MADISON, Wis. — The Republican-backed effort to eliminate the Wisconsin state treasurer position is moving closer to approval in the Legislature, despite opposition from those who say powers of the office should be restored after years of being whittled away.
A state Senate committee voted 3-1 on Tuesday to approve the constitutional amendment, sending it to the full Senate for consideration as soon as next week. It is up for a vote in the Assembly on March 9.
If by legislative chambers pass it, as expected, voters statewide would have to approve it in the April 2018 election before the constitution would be amended to eliminate the office at the end of that year.
Republicans have already successfully done away with most of the treasurer's duties since 2011, concluding with transferring the unclaimed property division to the Department of Revenue in 2014.
Opponents of eliminating the office, including former three-term Treasurer Jack Voight, argue that its power should be increased rather than continue to have its duties transferred under control of the governor.
"In my opinion it's a real power grab," said Voight, a Republican. He said the three treasurers who succeeded him were "flunkies" who "didn't give a damn" about the office. Two of them, including current Treasurer Matt Adamczyk, advocated for eliminating the office.
Adamczyk's predecessor, Kurt Schuller, ran in 2010 wanting to do away with the office but later changed his mind and fought removal of the unclaimed property duties.
"This is a very grave mistake," Democratic Sen. Kathleen Vinehout, of Alma, said before casting the only committee vote against the measure. "We have not thought this through. ... What we need are checks and balances."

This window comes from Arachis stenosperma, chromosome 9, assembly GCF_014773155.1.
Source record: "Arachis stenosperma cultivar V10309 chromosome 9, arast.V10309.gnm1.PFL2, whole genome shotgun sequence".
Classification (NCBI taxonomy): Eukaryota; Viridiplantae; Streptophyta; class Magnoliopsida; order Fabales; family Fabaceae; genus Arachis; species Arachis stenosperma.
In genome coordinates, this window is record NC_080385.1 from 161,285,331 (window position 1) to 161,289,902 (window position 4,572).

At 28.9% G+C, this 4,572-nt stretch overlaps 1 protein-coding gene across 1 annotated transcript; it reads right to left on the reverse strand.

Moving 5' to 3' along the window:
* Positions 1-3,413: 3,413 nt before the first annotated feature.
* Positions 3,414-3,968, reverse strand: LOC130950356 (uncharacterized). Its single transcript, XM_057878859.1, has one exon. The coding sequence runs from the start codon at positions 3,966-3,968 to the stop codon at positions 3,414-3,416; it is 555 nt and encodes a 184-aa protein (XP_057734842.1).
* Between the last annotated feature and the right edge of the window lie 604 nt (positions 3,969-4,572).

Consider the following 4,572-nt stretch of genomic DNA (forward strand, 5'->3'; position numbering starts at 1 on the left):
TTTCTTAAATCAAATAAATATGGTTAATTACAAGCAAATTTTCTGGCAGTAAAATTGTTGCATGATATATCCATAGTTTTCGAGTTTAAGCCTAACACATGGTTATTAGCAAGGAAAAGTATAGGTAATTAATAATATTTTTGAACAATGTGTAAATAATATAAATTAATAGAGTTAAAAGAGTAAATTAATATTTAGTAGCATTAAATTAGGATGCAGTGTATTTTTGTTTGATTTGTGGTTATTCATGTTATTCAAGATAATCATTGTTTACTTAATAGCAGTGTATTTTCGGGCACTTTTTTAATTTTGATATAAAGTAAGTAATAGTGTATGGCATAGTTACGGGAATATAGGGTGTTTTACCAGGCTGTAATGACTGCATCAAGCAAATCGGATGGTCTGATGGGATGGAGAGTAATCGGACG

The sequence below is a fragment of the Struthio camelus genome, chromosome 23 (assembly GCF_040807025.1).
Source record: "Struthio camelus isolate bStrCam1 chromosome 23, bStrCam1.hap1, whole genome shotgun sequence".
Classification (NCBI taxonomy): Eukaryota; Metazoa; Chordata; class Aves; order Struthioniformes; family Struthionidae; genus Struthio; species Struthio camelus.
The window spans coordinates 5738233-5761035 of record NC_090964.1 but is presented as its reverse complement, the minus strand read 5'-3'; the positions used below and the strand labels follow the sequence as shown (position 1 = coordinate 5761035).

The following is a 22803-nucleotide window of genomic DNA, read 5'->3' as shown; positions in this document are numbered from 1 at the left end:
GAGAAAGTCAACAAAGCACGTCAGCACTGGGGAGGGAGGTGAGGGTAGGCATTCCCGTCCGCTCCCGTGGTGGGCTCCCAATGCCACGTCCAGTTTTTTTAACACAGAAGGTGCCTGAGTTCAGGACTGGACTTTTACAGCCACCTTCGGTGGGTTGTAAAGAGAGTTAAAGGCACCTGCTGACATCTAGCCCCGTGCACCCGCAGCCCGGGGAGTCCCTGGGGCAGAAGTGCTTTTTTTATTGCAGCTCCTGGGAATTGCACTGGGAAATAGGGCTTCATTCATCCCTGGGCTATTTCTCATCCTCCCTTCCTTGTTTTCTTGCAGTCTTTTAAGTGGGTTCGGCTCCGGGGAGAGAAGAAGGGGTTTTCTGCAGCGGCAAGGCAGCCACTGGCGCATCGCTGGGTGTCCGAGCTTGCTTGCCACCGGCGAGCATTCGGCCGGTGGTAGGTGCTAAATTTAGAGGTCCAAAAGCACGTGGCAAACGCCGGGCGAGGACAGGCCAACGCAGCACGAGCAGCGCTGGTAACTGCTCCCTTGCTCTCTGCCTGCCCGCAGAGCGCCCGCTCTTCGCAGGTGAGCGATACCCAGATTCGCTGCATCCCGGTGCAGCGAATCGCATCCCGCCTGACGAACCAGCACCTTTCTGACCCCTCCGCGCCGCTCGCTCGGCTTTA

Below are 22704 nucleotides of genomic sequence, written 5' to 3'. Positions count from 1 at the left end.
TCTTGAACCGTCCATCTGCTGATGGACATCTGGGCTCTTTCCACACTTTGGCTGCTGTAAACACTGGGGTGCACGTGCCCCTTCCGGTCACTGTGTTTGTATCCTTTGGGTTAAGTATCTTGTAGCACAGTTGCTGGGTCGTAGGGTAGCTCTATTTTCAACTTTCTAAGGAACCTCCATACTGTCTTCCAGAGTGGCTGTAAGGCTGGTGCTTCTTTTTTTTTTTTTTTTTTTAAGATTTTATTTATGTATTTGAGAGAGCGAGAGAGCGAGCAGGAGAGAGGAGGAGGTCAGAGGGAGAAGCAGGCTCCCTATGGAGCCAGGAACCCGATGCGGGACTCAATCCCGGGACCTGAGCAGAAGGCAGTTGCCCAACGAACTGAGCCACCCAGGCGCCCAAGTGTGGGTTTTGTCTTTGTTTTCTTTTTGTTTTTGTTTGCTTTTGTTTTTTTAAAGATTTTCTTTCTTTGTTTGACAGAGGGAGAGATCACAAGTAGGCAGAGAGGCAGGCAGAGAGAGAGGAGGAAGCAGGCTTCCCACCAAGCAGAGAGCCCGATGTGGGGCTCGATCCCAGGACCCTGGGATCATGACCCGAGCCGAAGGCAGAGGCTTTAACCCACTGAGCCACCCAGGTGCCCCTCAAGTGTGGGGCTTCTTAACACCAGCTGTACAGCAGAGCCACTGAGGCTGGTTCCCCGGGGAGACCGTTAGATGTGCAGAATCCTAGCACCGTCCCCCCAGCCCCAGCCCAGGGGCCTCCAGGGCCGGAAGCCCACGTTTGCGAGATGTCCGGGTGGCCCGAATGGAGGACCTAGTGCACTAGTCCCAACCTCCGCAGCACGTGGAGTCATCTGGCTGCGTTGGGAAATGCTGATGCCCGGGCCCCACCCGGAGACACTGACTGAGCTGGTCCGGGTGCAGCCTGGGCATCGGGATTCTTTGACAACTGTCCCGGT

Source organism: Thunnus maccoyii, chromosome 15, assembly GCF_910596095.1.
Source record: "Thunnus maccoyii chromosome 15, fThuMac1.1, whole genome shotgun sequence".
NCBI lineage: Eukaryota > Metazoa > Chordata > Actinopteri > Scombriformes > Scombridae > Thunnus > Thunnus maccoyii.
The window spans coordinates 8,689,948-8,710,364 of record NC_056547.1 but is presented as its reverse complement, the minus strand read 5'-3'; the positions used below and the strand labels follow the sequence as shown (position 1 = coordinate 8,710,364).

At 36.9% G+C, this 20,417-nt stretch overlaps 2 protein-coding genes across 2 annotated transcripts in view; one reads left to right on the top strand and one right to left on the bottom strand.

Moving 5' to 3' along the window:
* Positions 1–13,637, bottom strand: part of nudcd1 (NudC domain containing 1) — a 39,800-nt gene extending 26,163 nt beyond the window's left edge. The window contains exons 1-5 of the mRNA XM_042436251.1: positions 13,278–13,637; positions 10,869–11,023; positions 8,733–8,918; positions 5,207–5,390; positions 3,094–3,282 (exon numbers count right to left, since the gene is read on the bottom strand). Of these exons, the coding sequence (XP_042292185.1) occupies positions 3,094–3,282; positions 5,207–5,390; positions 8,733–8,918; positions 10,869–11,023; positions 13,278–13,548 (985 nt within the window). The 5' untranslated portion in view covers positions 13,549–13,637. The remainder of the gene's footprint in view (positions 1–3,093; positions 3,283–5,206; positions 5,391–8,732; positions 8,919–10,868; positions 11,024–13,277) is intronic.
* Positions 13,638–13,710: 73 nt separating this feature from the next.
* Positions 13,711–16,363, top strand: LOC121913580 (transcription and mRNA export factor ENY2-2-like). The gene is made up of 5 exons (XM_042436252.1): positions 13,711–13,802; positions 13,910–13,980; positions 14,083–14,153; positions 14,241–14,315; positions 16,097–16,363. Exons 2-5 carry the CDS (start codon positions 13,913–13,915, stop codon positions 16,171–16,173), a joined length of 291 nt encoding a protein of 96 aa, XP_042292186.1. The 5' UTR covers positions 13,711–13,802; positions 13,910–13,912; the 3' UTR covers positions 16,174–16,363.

The measure's sponsor, Republican state Rep. Michael Schraa, said the treasurer position is merely symbolic and "a relic of the past." And co-sponsor state Sen. Dan Feyen, a Republican from Fond du Lac, said the treasurer's office "has no purpose and no reason to exist."
Putting the question of whether to keep the office on the ballot will give the people a chance to decide whether they want it, said Democratic Sen. Fred Risser, of Madison. But he conceded most people have no idea who the treasurer is or what their responsibilities are.
The treasurer's only remaining responsibility is to sit as a member of the Board of Commissioners of Public Lands, a little-known entity that manages trust funds built through fees, fines and land sales.
The board is comprised of the treasurer, attorney general and secretary of state. Part of the money it distributes from the Common School Fund goes to Wisconsin's public school libraries. The money is the only dedicated source of state funding for public school libraries. For many school districts, it is the only money available to them to buy library books, newspapers, periodicals and other resources.
Last year, public school libraries received $32.1 million from the fund.
The Wisconsin Educational Media and Technology Association, which advocates for public school libraries, also opposes the proposal.
The group, in a letter it submitted to lawmakers, argued that the current board members are "ideal custodians" of the fund because they don't play a leading role in K-12 school funding or the state budget process.
It worries that replacing the treasurer with the lieutenant governor on the board could have unintended consequences jeopardizing the future performance of the fund.
The treasurer's salary is $69,936 a year.